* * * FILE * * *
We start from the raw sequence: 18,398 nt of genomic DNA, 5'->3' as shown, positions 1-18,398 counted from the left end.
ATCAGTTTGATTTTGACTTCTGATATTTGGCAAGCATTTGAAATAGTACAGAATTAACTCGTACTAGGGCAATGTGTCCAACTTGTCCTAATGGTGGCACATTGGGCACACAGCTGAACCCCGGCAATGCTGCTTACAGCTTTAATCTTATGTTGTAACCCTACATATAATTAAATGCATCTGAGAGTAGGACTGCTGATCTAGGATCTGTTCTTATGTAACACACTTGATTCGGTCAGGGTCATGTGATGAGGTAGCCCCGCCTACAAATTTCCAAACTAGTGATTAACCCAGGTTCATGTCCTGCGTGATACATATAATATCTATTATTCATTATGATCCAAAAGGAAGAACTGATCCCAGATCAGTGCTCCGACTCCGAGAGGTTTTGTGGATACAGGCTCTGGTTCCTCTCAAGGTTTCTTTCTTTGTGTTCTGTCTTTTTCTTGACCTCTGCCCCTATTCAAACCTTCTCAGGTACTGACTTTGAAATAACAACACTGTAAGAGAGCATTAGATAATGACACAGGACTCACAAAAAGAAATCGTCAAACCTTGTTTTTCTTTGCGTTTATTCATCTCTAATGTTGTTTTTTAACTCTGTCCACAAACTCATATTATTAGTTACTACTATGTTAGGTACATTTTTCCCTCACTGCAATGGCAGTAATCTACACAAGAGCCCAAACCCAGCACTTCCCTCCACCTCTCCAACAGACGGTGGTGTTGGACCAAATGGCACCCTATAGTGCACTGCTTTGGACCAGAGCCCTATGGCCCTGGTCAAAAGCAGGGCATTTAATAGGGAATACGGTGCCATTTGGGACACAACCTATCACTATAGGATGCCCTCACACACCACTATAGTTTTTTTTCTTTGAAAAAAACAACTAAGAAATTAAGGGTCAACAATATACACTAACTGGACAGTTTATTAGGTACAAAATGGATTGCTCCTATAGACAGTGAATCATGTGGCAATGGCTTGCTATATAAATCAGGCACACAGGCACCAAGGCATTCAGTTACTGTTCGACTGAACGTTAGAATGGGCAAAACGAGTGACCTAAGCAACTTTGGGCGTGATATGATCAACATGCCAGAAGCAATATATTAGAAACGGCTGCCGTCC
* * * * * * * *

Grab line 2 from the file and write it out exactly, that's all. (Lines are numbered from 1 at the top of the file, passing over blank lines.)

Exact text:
ATCAGTTTGATTTTGACTTCTGATATTTGGCAAGCATTTGAAATAGTACAGAATTAACTCGTACTAGGGCAATGTGTCCAACTTGTCCTAATGGTGGCACATTGGGCACACAGCTGAACCCCGGCAATGCTGCTTACAGCTTTAATCTTATGTTGTAACCCTACATATAATTAAATGCATCTGAGAGTAGGACTGCTGATCTAGGATCTGTTCTTATGTAACACACTTGATTCGGTCAGGGTCATGTGATGAGGTAGCCCCGCCTACAAATTTCCAAACTAGTGATTAACCCAGGTTCATGTCCTGCGTGATACATATAATATCTATTATTCATTATGATCCAAAAGGAAGAACTGATCCCAGATCAGTGCTCCGACTCCGAGAGGTTTTGTGGATACAGGCTCTGGTTCCTCTCAAGGTTTCTTTCTTTGTGTTCTGTCTTTTTCTTGACCTCTGCCCCTATTCAAACCTTCTCAGGTACTGACTTTGAAATAACAACACTGTAAGAGAGCATTAGATAATGACACAGGACTCACAAAAAGAAATCGTCAAACCTTGTTTTTCTTTGCGTTTATTCATCTCTAATGTTGTTTTTTAACTCTGTCCACAAACTCATATTATTAGTTACTACTATGTTAGGTACATTTTTCCCTCACTGCAATGGCAGTAATCTACACAAGAGCCCAAACCCAGCACTTCCCTCCACCTCTCCAACAGACGGTGGTGTTGGACCAAATGGCACCCTATAGTGCACTGCTTTGGACCAGAGCCCTATGGCCCTGGTCAAAAGCAGGGCATTTAATAGGGAATACGGTGCCATTTGGGACACAACCTATCACTATAGGATGCCCTCACACACCACTATAGTTTTTTTTCTTTGAAAAAAACAACTAAGAAATTAAGGGTCAACAATATACACTAACTGGACAGTTTATTAGGTACAAAATGGATTGCTCCTATAGACAGTGAATCATGTGGCAATGGCTTGCTATATAAATCAGGCACACAGGCACCAAGGCATTCAGTTACTGTTCGACTGAACGTTAGAATGGGCAAAACGAGTGACCTAAGCAACTTTGGGCGTGATATGATCAACATGCCAGAAGCAATATATTAGAAACGGCTGCCGTCC